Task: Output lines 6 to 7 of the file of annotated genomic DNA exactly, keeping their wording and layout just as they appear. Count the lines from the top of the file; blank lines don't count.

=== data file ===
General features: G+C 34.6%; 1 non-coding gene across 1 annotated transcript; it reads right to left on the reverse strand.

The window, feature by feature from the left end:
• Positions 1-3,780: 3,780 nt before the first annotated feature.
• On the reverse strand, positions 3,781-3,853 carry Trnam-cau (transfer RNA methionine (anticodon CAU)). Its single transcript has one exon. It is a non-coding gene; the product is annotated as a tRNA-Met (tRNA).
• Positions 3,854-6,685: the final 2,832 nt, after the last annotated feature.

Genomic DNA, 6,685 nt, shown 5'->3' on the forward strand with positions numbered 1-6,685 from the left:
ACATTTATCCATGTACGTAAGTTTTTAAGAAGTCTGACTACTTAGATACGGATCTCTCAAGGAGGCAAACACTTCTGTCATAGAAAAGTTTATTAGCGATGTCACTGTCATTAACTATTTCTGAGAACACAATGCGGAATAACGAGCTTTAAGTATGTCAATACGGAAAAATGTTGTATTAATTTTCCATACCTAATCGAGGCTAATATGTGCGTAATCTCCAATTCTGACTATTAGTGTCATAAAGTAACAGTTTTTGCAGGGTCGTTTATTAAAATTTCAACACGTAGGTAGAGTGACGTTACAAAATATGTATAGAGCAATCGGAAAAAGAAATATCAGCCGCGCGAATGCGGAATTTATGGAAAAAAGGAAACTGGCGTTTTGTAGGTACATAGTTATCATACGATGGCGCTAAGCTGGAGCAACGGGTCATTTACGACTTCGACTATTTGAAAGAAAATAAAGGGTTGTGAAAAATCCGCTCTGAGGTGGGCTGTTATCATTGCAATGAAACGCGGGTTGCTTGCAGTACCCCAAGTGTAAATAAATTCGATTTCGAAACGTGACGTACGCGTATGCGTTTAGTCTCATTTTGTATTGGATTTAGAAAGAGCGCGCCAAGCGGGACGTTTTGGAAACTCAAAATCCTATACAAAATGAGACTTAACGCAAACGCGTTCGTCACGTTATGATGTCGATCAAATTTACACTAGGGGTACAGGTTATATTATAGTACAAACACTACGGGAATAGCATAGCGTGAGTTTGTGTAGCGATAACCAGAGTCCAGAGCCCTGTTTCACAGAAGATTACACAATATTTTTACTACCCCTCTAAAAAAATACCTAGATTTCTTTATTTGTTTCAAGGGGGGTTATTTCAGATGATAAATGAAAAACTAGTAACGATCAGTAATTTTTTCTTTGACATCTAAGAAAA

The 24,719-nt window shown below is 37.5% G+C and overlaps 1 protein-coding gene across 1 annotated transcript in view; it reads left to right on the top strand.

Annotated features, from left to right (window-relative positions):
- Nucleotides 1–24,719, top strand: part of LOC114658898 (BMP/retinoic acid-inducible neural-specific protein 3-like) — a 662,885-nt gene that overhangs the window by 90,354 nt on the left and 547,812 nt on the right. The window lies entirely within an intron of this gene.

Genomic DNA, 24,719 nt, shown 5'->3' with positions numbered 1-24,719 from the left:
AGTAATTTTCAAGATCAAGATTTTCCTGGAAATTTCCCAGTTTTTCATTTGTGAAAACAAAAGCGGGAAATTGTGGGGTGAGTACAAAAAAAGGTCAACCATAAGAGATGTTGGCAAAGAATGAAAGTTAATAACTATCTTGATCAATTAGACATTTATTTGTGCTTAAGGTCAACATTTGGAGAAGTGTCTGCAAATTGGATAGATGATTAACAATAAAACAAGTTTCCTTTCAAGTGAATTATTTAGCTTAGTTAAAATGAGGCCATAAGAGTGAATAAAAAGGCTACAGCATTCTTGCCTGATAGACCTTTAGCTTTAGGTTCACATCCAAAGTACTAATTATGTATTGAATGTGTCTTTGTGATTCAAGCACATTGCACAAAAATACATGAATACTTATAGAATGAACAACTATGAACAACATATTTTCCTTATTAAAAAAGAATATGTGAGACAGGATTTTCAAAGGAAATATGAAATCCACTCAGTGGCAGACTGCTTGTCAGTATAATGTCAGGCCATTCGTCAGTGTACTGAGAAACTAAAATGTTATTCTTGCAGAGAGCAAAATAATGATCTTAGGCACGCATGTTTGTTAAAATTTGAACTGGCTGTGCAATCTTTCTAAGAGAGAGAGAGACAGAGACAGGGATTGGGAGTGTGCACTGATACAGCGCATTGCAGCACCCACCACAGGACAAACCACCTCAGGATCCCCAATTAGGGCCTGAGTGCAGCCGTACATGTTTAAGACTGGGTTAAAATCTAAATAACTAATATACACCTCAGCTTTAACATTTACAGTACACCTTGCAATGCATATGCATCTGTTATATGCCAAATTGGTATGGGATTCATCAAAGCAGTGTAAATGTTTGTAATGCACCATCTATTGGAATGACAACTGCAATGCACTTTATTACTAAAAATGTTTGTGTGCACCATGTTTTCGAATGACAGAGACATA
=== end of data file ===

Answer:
Genomic DNA, 6,685 nt, shown 5'->3' on the forward strand with positions numbered 1-6,685 from the left:
ACATTTATCCATGTACGTAAGTTTTTAAGAAGTCTGACTACTTAGATACGGATCTCTCAAGGAGGCAAACACTTCTGTCATAGAAAAGTTTATTAGCGATGTCACTGTCATTAACTATTTCTGAGAACACAATGCGGAATAACGAGCTTTAAGTATGTCAATACGGAAAAATGTTGTATTAATTTTCCATACCTAATCGAGGCTAATATGTGCGTAATCTCCAATTCTGACTATTAGTGTCATAAAGTAACAGTTTTTGCAGGGTCGTTTATTAAAATTTCAACACGTAGGTAGAGTGACGTTACAAAATATGTATAGAGCAATCGGAAAAAGAAATATCAGCCGCGCGAATGCGGAATTTATGGAAAAAAGGAAACTGGCGTTTTGTAGGTACATAGTTATCATACGATGGCGCTAAGCTGGAGCAACGGGTCATTTACGACTTCGACTATTTGAAAGAAAATAAAGGGTTGTGAAAAATCCGCTCTGAGGTGGGCTGTTATCATTGCAATGAAACGCGGGTTGCTTGCAGTACCCCAAGTGTAAATAAATTCGATTTCGAAACGTGACGTACGCGTATGCGTTTAGTCTCATTTTGTATTGGATTTAGAAAGAGCGCGCCAAGCGGGACGTTTTGGAAACTCAAAATCCTATACAAAATGAGACTTAACGCAAACGCGTTCGTCACGTTATGATGTCGATCAAATTTACACTAGGGGTACAGGTTATATTATAGTACAAACACTACGGGAATAGCATAGCGTGAGTTTGTGTAGCGATAACCAGAGTCCAGAGCCCTGTTTCACAGAAGATTACACAATATTTTTACTACCCCTCTAAAAAAATACCTAGATTTCTTTATTTGTTTCAAGGGGGGTTATTTCAGATGATAAATGAAAAACTAGTAACGATCAGTAATTTTTTCTTTGACATCTAAGAAAA